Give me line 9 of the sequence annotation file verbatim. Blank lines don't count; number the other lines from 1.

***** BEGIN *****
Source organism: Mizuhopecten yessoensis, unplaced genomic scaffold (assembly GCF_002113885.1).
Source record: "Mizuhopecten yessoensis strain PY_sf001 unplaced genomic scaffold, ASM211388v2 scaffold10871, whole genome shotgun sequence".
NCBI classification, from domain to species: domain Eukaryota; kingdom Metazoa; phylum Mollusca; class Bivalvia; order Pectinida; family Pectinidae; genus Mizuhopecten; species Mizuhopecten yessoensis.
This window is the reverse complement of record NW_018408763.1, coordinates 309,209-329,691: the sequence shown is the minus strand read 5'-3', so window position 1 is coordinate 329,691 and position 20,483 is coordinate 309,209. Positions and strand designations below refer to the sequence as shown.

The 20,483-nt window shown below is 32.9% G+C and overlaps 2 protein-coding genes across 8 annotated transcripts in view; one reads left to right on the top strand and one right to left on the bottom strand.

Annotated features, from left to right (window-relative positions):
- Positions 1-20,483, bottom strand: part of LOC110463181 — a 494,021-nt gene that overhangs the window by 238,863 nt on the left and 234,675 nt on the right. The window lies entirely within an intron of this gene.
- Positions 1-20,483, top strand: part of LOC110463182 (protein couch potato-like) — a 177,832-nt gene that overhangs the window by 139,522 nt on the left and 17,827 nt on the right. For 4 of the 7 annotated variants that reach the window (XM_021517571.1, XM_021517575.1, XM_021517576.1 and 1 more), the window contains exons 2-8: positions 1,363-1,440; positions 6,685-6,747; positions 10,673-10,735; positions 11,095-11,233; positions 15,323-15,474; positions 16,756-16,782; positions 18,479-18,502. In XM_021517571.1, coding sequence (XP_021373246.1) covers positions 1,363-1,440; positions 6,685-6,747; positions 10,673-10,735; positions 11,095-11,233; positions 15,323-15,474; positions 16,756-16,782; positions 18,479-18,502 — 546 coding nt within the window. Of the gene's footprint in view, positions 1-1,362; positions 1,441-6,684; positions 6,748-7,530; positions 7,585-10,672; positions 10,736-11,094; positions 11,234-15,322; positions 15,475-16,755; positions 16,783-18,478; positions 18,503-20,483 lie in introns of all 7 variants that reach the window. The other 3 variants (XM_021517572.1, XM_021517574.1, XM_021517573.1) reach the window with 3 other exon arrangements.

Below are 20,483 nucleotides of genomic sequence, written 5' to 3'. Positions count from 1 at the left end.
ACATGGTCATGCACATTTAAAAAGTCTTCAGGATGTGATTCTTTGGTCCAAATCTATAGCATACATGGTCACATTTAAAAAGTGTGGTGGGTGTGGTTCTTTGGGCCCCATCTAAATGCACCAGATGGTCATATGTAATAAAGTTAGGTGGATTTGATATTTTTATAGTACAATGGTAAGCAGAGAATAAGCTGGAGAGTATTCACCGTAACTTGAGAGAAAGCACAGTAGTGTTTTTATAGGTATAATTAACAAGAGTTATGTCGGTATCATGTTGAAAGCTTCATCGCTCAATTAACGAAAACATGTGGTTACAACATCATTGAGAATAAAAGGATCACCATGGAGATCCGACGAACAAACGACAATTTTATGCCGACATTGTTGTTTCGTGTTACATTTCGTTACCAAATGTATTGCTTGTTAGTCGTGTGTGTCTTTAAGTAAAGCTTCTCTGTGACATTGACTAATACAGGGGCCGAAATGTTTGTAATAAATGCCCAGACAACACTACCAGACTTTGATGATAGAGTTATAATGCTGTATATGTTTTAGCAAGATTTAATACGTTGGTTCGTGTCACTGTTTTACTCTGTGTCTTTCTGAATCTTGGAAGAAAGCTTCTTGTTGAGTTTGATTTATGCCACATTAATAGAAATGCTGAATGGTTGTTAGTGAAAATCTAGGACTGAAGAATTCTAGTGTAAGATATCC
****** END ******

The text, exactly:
Below are 20,483 nucleotides of genomic sequence, written 5' to 3'. Positions count from 1 at the left end.